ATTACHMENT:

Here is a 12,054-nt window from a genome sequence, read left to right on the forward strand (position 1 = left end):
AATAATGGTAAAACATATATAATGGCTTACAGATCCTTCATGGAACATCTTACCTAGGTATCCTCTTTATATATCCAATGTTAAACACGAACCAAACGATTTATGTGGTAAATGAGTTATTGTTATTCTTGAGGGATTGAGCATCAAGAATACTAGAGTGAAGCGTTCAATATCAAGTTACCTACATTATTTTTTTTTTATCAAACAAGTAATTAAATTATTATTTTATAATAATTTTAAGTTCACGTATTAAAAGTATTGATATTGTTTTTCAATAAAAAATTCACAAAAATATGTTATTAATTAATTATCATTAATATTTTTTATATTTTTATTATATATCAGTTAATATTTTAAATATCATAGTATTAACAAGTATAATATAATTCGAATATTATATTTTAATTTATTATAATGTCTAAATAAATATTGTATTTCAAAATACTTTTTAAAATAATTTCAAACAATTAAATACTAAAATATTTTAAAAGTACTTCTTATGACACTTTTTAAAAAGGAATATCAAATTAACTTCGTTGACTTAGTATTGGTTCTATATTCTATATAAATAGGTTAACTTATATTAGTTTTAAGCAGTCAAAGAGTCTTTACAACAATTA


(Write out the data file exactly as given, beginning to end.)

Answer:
Here is a 12,054-nt window from a genome sequence, read left to right on the forward strand (position 1 = left end):
AATAATGGTAAAACATATATAATGGCTTACAGATCCTTCATGGAACATCTTACCTAGGTATCCTCTTTATATATCCAATGTTAAACACGAACCAAACGATTTATGTGGTAAATGAGTTATTGTTATTCTTGAGGGATTGAGCATCAAGAATACTAGAGTGAAGCGTTCAATATCAAGTTACCTACATTATTTTTTTTTTATCAAACAAGTAATTAAATTATTATTTTATAATAATTTTAAGTTCACGTATTAAAAGTATTGATATTGTTTTTCAATAAAAAATTCACAAAAATATGTTATTAATTAATTATCATTAATATTTTTTATATTTTTATTATATATCAGTTAATATTTTAAATATCATAGTATTAACAAGTATAATATAATTCGAATATTATATTTTAATTTATTATAATGTCTAAATAAATATTGTATTTCAAAATACTTTTTAAAATAATTTCAAACAATTAAATACTAAAATATTTTAAAAGTACTTCTTATGACACTTTTTAAAAAGGAATATCAAATTAACTTCGTTGACTTAGTATTGGTTCTATATTCTATATAAATAGGTTAACTTATATTAGTTTTAAGCAGTCAAAGAGTCTTTACAACAATTA